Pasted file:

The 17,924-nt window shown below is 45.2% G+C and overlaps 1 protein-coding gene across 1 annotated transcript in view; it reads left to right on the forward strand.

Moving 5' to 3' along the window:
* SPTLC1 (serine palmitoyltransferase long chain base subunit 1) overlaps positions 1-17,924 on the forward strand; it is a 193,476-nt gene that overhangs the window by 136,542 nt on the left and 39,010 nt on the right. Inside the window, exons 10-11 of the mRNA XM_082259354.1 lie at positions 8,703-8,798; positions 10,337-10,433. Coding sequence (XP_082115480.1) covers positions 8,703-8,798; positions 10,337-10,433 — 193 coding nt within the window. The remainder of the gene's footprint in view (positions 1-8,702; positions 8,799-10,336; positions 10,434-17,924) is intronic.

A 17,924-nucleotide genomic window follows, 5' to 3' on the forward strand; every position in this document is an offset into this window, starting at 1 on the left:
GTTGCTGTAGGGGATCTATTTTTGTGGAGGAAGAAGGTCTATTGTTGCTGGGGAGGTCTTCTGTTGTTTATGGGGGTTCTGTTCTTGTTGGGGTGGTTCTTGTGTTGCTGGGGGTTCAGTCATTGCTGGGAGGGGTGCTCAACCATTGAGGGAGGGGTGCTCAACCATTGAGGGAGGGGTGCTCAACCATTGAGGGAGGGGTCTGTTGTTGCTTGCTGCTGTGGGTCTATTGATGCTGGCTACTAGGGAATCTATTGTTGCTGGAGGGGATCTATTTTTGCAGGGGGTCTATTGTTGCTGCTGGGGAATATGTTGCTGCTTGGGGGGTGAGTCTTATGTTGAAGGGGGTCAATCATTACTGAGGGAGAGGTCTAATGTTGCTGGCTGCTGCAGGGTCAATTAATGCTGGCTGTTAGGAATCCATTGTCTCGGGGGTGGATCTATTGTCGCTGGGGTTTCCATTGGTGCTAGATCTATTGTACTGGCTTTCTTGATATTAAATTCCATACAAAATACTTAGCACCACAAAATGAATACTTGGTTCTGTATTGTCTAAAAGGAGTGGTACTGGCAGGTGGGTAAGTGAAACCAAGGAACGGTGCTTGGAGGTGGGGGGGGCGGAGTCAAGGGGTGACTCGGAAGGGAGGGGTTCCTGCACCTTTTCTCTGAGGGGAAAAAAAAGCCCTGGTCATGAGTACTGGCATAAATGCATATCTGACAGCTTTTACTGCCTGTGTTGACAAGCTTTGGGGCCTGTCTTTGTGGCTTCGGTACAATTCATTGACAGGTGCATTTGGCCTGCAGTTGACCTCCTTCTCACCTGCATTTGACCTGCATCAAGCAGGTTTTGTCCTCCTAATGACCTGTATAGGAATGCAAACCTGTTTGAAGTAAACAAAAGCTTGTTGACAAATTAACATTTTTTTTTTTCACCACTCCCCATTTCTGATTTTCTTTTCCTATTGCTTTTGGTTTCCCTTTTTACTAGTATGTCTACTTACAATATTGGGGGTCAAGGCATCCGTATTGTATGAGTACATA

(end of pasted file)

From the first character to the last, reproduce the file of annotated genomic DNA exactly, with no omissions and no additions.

The 17,924-nt window shown below is 45.2% G+C and overlaps 1 protein-coding gene across 1 annotated transcript in view; it reads left to right on the forward strand.

Moving 5' to 3' along the window:
* SPTLC1 (serine palmitoyltransferase long chain base subunit 1) overlaps positions 1-17,924 on the forward strand; it is a 193,476-nt gene that overhangs the window by 136,542 nt on the left and 39,010 nt on the right. Inside the window, exons 10-11 of the mRNA XM_082259354.1 lie at positions 8,703-8,798; positions 10,337-10,433. Coding sequence (XP_082115480.1) covers positions 8,703-8,798; positions 10,337-10,433 — 193 coding nt within the window. The remainder of the gene's footprint in view (positions 1-8,702; positions 8,799-10,336; positions 10,434-17,924) is intronic.

A 17,924-nucleotide genomic window follows, 5' to 3' on the forward strand; every position in this document is an offset into this window, starting at 1 on the left:
GTTGCTGTAGGGGATCTATTTTTGTGGAGGAAGAAGGTCTATTGTTGCTGGGGAGGTCTTCTGTTGTTTATGGGGGTTCTGTTCTTGTTGGGGTGGTTCTTGTGTTGCTGGGGGTTCAGTCATTGCTGGGAGGGGTGCTCAACCATTGAGGGAGGGGTGCTCAACCATTGAGGGAGGGGTGCTCAACCATTGAGGGAGGGGTCTGTTGTTGCTTGCTGCTGTGGGTCTATTGATGCTGGCTACTAGGGAATCTATTGTTGCTGGAGGGGATCTATTTTTGCAGGGGGTCTATTGTTGCTGCTGGGGAATATGTTGCTGCTTGGGGGGTGAGTCTTATGTTGAAGGGGGTCAATCATTACTGAGGGAGAGGTCTAATGTTGCTGGCTGCTGCAGGGTCAATTAATGCTGGCTGTTAGGAATCCATTGTCTCGGGGGTGGATCTATTGTCGCTGGGGTTTCCATTGGTGCTAGATCTATTGTACTGGCTTTCTTGATATTAAATTCCATACAAAATACTTAGCACCACAAAATGAATACTTGGTTCTGTATTGTCTAAAAGGAGTGGTACTGGCAGGTGGGTAAGTGAAACCAAGGAACGGTGCTTGGAGGTGGGGGGGGCGGAGTCAAGGGGTGACTCGGAAGGGAGGGGTTCCTGCACCTTTTCTCTGAGGGGAAAAAAAAGCCCTGGTCATGAGTACTGGCATAAATGCATATCTGACAGCTTTTACTGCCTGTGTTGACAAGCTTTGGGGCCTGTCTTTGTGGCTTCGGTACAATTCATTGACAGGTGCATTTGGCCTGCAGTTGACCTCCTTCTCACCTGCATTTGACCTGCATCAAGCAGGTTTTGTCCTCCTAATGACCTGTATAGGAATGCAAACCTGTTTGAAGTAAACAAAAGCTTGTTGACAAATTAACATTTTTTTTTTTCACCACTCCCCATTTCTGATTTTCTTTTCCTATTGCTTTTGGTTTCCCTTTTTACTAGTATGTCTACTTACAATATTGGGGGTCAAGGCATCCGTATTGTATGAGTACATA